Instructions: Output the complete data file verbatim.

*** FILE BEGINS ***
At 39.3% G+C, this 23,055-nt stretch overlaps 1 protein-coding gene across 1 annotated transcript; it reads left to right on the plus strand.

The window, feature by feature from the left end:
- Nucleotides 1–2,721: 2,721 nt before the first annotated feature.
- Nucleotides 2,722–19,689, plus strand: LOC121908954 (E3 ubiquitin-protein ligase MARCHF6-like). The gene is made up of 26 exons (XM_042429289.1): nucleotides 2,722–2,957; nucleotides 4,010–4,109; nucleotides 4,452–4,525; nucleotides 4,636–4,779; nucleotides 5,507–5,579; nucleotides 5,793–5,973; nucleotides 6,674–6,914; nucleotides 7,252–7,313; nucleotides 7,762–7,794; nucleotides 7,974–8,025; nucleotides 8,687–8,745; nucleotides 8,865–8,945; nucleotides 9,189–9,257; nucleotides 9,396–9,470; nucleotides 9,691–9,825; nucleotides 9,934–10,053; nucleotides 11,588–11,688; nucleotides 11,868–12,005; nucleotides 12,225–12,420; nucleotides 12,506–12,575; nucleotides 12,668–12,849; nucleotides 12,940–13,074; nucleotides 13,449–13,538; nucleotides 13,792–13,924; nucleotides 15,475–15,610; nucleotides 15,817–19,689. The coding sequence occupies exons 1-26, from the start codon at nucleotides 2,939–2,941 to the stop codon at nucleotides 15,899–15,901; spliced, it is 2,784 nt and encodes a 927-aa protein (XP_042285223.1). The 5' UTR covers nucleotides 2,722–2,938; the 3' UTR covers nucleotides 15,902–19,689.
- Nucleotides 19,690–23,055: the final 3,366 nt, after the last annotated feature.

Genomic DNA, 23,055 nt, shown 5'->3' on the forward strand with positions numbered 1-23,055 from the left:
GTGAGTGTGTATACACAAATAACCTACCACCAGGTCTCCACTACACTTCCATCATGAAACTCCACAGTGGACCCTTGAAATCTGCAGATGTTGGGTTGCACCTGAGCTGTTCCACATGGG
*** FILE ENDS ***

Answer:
At 39.3% G+C, this 23,055-nt stretch overlaps 1 protein-coding gene across 1 annotated transcript; it reads left to right on the plus strand.

The window, feature by feature from the left end:
- Nucleotides 1–2,721: 2,721 nt before the first annotated feature.
- Nucleotides 2,722–19,689, plus strand: LOC121908954 (E3 ubiquitin-protein ligase MARCHF6-like). The gene is made up of 26 exons (XM_042429289.1): nucleotides 2,722–2,957; nucleotides 4,010–4,109; nucleotides 4,452–4,525; nucleotides 4,636–4,779; nucleotides 5,507–5,579; nucleotides 5,793–5,973; nucleotides 6,674–6,914; nucleotides 7,252–7,313; nucleotides 7,762–7,794; nucleotides 7,974–8,025; nucleotides 8,687–8,745; nucleotides 8,865–8,945; nucleotides 9,189–9,257; nucleotides 9,396–9,470; nucleotides 9,691–9,825; nucleotides 9,934–10,053; nucleotides 11,588–11,688; nucleotides 11,868–12,005; nucleotides 12,225–12,420; nucleotides 12,506–12,575; nucleotides 12,668–12,849; nucleotides 12,940–13,074; nucleotides 13,449–13,538; nucleotides 13,792–13,924; nucleotides 15,475–15,610; nucleotides 15,817–19,689. The coding sequence occupies exons 1-26, from the start codon at nucleotides 2,939–2,941 to the stop codon at nucleotides 15,899–15,901; spliced, it is 2,784 nt and encodes a 927-aa protein (XP_042285223.1). The 5' UTR covers nucleotides 2,722–2,938; the 3' UTR covers nucleotides 15,902–19,689.
- Nucleotides 19,690–23,055: the final 3,366 nt, after the last annotated feature.

Genomic DNA, 23,055 nt, shown 5'->3' on the forward strand with positions numbered 1-23,055 from the left:
GTGAGTGTGTATACACAAATAACCTACCACCAGGTCTCCACTACACTTCCATCATGAAACTCCACAGTGGACCCTTGAAATCTGCAGATGTTGGGTTGCACCTGAGCTGTTCCACATGGG